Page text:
Posted: May 29, 2014
The Euromonitor International Podcasting Service recently shared the thoughts of Euromonitor home, beauty and personal care senior analyst Oru Mohiuddin on what’s trending in hair care. In the audio of “Emerging and Frontier Markets Drive Global Hair Care Growth,” Mohiuddin explains how industry drivers such as emerging markets and hair care segmentation are pushing hair care growth. She also expands upon how trends in underdeveloped hair care areas are bringing new opportunities in hair care in the global market.
Mohiuddin says, “Hair care globally experienced a slight slowdown in 2013. Growth weakened from 5.5% in 2012 to 4.9%. This is line with the decelerated base of growth in the overall beauty industry. However, hair care was comparatively more robust than some of the other, [typically] more vibrant categories such as skin care and color cosmetics. Increasing penetration in emerging markets and a surge in innovation have helped hair care to better withstand current market challenges.
“The usual markets of China, Brazil and India contributed to the growth [of hair care] in 2013, but new frontier markets such as Turkey, Indonesia and Iran also recorded strong gains, mainly on account of increasing penetration of shampoos. In Turkey, Indonesia and Iran, consumers have been trading up to more premium and sophisticated Western brands, thanks to rising disposable income, as well as the wider availability of foreign brands.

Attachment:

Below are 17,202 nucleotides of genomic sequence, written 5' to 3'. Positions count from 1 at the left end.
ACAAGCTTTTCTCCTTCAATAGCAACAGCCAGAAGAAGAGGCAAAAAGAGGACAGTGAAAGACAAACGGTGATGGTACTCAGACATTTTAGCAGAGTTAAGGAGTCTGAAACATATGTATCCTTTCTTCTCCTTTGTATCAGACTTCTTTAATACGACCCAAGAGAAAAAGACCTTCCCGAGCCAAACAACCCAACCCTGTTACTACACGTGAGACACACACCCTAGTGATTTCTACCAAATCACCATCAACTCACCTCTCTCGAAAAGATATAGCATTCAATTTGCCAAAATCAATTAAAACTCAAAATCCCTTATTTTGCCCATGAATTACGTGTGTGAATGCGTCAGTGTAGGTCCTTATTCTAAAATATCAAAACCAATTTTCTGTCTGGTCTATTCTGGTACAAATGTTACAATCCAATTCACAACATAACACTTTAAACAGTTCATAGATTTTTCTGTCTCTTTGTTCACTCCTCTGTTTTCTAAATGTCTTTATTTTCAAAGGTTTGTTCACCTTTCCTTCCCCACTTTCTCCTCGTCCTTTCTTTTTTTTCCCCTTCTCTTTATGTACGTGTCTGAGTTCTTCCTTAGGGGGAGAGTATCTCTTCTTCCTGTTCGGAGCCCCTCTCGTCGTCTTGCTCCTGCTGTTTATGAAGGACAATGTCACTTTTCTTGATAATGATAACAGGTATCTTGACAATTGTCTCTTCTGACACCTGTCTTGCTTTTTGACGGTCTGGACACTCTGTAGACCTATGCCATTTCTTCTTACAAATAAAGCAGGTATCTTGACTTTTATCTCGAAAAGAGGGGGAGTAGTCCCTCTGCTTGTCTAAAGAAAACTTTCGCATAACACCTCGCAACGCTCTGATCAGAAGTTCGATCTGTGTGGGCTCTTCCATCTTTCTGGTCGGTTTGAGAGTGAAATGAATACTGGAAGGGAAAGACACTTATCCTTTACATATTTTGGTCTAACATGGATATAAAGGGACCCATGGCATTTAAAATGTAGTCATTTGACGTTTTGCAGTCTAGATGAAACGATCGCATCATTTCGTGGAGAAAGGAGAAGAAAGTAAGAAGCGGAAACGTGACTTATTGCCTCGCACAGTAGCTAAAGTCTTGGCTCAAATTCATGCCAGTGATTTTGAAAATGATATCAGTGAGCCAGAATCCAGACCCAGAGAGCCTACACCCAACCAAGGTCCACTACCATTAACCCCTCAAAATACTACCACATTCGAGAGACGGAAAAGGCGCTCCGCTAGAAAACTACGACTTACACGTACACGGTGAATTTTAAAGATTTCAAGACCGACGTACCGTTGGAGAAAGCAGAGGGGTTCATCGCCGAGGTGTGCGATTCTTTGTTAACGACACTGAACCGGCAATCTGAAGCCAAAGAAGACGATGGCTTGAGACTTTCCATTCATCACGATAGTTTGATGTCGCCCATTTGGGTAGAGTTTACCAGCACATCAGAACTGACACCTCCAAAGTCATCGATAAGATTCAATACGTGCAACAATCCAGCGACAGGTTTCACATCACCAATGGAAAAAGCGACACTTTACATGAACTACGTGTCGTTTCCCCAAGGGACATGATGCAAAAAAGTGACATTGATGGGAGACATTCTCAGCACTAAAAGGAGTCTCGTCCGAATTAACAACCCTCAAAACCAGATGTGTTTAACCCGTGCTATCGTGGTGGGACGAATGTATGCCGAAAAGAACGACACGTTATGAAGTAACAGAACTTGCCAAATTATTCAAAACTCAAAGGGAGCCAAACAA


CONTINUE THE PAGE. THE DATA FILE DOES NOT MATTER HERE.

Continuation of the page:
“India is an interesting case, as growth has been propelled by rural areas, which account for two-thirds of India’s one billion-plus population. Consumers in rural India are gradually warming up to Western-style hair care regimes, replacing soap with shampoo.
“Brazil, however, formed the most perspective market, as it accounted for 20% of global hair care growth in 2013—this being the largest contribution of any market. An interesting development in Brazil is the growing competitive challenges from local players, which have been gradually developing greater sophistication across all hair care categories. Furthermore, a Brazilian preference for local brands, combined with these brands’ competitive pricing at a time of rising macroeconomic challenges, has been providing local players with the necessary competitive edge. Multinationals could address these challenges by introducing more advanced and sophisticated from their portfolios in the Western markets. Of particular benefit would be keratin shampoos and conditioners, which claim to straighten hair.
“While emerging markets are the focal point for future growth, developed economies also play a key role in hair care as these markets account for 50% of the global category. The issue, however, is that developed markets have reached a high level of maturity, and growth can only be induced by means of breakthrough innovations.
“Manufacturers have aimed to drive growth by introducing products inspired by other categories—mainly skin care and color cosmetics. Hair care has become more performance-driven, motivated by efficacy claims in skin care. Some hair care launches have also aimed to emulate the excitement of color cosmetics.
“An important question going forward is, ‘What level of sophistication are these markets likely to witness?’ While hair care has been successful in better targeting specific hair care needs, there remains some untapped areas. For example, products for gray hair remains a largely unexplored area. And even though there have been launches to address hair loss, this also continues to be an underdeveloped category.
“Going forward, innovation is expected to be driven by increasing segmentation, targeting less-explored hair care concerns with even stronger scientific claims,” Mohiuddin concludes.
Read more of Mohiuddin’s analysis of the current state of the global hair care market and where it’s headed in this article from the June 2014 issue of GCI magazine.